Night Moves and Personal Apocalypses: The Films Of Kelly Reichardt

None of director Kelly Reichardt's films has made over $1 million at the box office. That seems about right. It's not that her superb dramas don't deserve a bigger audience. But because they're so intimate, so understated, they feel like secrets: the cinematic equivalent of the bootlegs die-hard Dylan or Dead fans used to circulate among the faithful before the dawn of the Internet.

She makes movies about people who seem to be hiding in plain sight: twentysomething drifters, hippie burnouts, luckless 19th-century settlers. The results have the slightness and resonance of a great short story—the kind you want to immediately start reading again after you finish it, because it's just this perfect little jewel. Her low-budget, unassuming films aren't for everyone, but if you're in that select group that loves them, she's as major a filmmaker as anyone around.

Her latest is her starriest, but it's probably going to do the same modest business. It's called Night Moves, and it stars Jesse Eisenberg, Dakota Fanning, and Peter Sarsgaard as a group of ecological terrorists plotting to blow up an Oregon dam. Of her string of recent Oregon-set films (which also includes Old Joy, Wendy and Lucy, and Meek's Cutoff), it's her first thriller, but the plot twists (though expertly executed) aren't what stay with you. Once again, Reichardt is quietly and patiently observing those on the margins. "To live outside the law, you must be honest," Dylan advised in "Absolutely Sweet Marie." These films illustrate the wisdom of that seeming paradox: Her characters have consciously removed themselves from traditional life, but instead of experiencing freedom, they realize that their margin of error is far slimmer.

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Born in Miami, Reichardt launched her career in 1994 with the Everglades-set River of Grass, a Bonnie-and-Clyde story that was a hit at Sundance and earned three Independent Spirit Award nominations. She was courted by Hollywood, but found the experience dispiriting, stuck in development hell on a project she was pursuing for Jodie Foster. "It made me shut down," she told the New York Times in 2006, so instead she pursued teaching and focused on short films that could express her minimalist, non-mainstream aesthetic. Recalling an experience at the Venice Film Festival when she wasn't invited to a glitzy event the year her 1999 feature Ode played there, she saw the snub as a sign of her unconventional path. "I had a realization then about how I wanted to keep working," she said. "Making a film any other way is like fighting to get into a party I don't want to be at."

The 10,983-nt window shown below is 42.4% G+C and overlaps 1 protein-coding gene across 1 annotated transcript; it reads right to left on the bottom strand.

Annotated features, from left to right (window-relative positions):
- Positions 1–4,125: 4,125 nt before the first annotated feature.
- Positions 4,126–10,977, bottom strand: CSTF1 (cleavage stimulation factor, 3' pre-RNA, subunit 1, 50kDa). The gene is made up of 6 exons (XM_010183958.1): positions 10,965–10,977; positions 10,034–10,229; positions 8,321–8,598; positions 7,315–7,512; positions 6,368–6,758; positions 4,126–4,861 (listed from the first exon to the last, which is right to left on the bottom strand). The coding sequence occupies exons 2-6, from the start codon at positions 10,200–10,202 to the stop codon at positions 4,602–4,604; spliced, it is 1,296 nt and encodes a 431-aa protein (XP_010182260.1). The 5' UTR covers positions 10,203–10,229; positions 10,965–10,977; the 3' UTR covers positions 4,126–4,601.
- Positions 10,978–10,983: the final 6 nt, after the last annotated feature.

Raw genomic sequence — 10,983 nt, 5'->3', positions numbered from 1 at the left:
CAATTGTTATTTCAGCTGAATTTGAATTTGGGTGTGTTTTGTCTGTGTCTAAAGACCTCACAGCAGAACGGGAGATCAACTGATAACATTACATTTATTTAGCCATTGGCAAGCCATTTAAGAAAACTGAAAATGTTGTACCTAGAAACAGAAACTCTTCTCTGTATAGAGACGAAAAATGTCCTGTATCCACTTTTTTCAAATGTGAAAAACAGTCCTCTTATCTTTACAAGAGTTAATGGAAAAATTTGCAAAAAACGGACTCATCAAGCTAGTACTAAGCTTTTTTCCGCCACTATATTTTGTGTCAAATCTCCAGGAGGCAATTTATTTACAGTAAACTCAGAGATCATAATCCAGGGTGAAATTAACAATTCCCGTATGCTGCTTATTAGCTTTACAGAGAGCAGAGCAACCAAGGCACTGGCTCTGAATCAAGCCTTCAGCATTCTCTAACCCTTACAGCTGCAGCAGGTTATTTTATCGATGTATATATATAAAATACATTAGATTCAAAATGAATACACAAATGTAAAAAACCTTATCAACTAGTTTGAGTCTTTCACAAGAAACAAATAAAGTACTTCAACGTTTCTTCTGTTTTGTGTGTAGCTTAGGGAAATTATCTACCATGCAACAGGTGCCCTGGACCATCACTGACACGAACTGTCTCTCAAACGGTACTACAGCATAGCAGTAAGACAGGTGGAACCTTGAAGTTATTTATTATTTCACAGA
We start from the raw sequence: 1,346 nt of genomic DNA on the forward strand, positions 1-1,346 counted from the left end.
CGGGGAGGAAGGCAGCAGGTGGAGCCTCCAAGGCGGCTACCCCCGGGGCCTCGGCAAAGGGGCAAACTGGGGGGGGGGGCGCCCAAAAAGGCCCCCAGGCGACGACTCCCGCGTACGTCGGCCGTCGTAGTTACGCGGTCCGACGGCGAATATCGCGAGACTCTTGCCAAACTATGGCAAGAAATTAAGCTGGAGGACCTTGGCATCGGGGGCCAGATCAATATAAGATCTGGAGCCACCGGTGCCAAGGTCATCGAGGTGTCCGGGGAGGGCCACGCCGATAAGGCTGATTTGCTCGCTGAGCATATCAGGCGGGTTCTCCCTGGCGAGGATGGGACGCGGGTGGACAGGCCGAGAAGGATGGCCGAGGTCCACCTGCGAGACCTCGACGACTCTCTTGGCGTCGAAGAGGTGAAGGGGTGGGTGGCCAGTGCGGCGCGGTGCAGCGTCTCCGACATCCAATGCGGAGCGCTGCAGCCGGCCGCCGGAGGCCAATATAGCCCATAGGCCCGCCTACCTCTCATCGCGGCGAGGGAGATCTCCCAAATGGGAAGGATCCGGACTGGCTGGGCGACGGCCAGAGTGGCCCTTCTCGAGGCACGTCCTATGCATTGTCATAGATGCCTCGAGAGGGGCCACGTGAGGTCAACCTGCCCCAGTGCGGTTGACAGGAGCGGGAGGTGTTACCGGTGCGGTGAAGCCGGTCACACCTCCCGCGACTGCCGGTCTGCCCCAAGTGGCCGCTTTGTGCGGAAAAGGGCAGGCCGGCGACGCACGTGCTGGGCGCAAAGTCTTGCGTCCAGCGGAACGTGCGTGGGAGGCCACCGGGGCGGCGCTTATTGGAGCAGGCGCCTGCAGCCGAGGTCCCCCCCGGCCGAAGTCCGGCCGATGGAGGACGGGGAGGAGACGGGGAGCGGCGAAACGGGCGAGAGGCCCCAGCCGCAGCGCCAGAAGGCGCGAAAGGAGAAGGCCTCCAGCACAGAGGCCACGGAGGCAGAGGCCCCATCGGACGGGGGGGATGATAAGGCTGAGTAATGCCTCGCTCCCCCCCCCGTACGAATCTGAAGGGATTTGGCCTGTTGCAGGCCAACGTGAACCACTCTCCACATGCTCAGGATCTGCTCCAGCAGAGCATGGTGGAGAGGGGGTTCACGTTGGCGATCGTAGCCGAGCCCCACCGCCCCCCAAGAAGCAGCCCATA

Reichardt instead created her own party. Working with short-story author Jonathan Raymond, she developed one of his tales for Old Joy, a 2006 drama about two middle-aged friends—Kurt, a permanent wanderer (Will Oldham), and his best friend Mark (Daniel London) who's settled down and is expecting his first child—who decide to reunite for a camping trip in the Oregon woods.

Anticipating Portlandia's satire of hipster faux-enlightenment, it's ostensibly a story about fading male friendship, but it's really looking at the challenge of holding onto one's idealism as age starts to creep in. Both men came of age as '60s-era liberals, but somewhere along the way life intervened, turning Kurt into a glorified hobo wary of normalcy and Mark into a comprised version of his former radical self. But the movie doesn't mock its characters; Reichardt identified too closely with the two men to be smug. ("After I made River of Grass, I lived for five years without an apartment, couch-hopping with a duffel bag, so I feel like I know Kurt," she confessed to the Times. "That freedom could have been romantic at one point. But after your mid-thirties, it's suddenly scary, and you're aware of a different judgment that your friends have about the way you're living." As for Mark, whose political awareness is limited to listening passively to Air America, she added, "Just turning on the radio and being back with that voice that allows him to feel right and almost active when he's actually not doing anything—I relate to that.")